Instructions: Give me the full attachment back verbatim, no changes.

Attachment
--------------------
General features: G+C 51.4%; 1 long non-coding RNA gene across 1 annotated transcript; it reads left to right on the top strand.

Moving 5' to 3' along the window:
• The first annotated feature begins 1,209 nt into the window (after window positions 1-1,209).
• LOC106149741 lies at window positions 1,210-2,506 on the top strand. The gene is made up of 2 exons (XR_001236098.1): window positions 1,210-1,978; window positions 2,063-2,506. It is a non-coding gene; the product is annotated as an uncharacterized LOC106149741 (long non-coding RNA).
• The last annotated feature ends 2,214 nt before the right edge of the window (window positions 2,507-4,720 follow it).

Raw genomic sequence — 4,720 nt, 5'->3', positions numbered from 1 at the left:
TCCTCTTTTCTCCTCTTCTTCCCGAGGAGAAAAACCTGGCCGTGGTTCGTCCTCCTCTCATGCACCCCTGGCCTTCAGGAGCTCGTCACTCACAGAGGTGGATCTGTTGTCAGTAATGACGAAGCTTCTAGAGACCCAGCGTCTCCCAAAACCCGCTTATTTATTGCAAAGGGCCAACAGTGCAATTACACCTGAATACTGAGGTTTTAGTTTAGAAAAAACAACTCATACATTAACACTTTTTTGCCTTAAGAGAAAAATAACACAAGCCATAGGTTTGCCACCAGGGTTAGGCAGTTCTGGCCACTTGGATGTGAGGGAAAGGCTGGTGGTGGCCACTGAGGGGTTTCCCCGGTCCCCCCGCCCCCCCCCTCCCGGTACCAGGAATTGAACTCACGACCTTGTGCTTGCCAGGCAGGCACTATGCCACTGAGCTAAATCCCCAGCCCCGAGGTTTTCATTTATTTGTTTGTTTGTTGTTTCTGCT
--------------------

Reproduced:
General features: G+C 51.4%; 1 long non-coding RNA gene across 1 annotated transcript; it reads left to right on the top strand.

Moving 5' to 3' along the window:
• The first annotated feature begins 1,209 nt into the window (after window positions 1-1,209).
• LOC106149741 lies at window positions 1,210-2,506 on the top strand. The gene is made up of 2 exons (XR_001236098.1): window positions 1,210-1,978; window positions 2,063-2,506. It is a non-coding gene; the product is annotated as an uncharacterized LOC106149741 (long non-coding RNA).
• The last annotated feature ends 2,214 nt before the right edge of the window (window positions 2,507-4,720 follow it).

Raw genomic sequence — 4,720 nt, 5'->3', positions numbered from 1 at the left:
TCCTCTTTTCTCCTCTTCTTCCCGAGGAGAAAAACCTGGCCGTGGTTCGTCCTCCTCTCATGCACCCCTGGCCTTCAGGAGCTCGTCACTCACAGAGGTGGATCTGTTGTCAGTAATGACGAAGCTTCTAGAGACCCAGCGTCTCCCAAAACCCGCTTATTTATTGCAAAGGGCCAACAGTGCAATTACACCTGAATACTGAGGTTTTAGTTTAGAAAAAACAACTCATACATTAACACTTTTTTGCCTTAAGAGAAAAATAACACAAGCCATAGGTTTGCCACCAGGGTTAGGCAGTTCTGGCCACTTGGATGTGAGGGAAAGGCTGGTGGTGGCCACTGAGGGGTTTCCCCGGTCCCCCCGCCCCCCCCCTCCCGGTACCAGGAATTGAACTCACGACCTTGTGCTTGCCAGGCAGGCACTATGCCACTGAGCTAAATCCCCAGCCCCGAGGTTTTCATTTATTTGTTTGTTTGTTGTTTCTGCT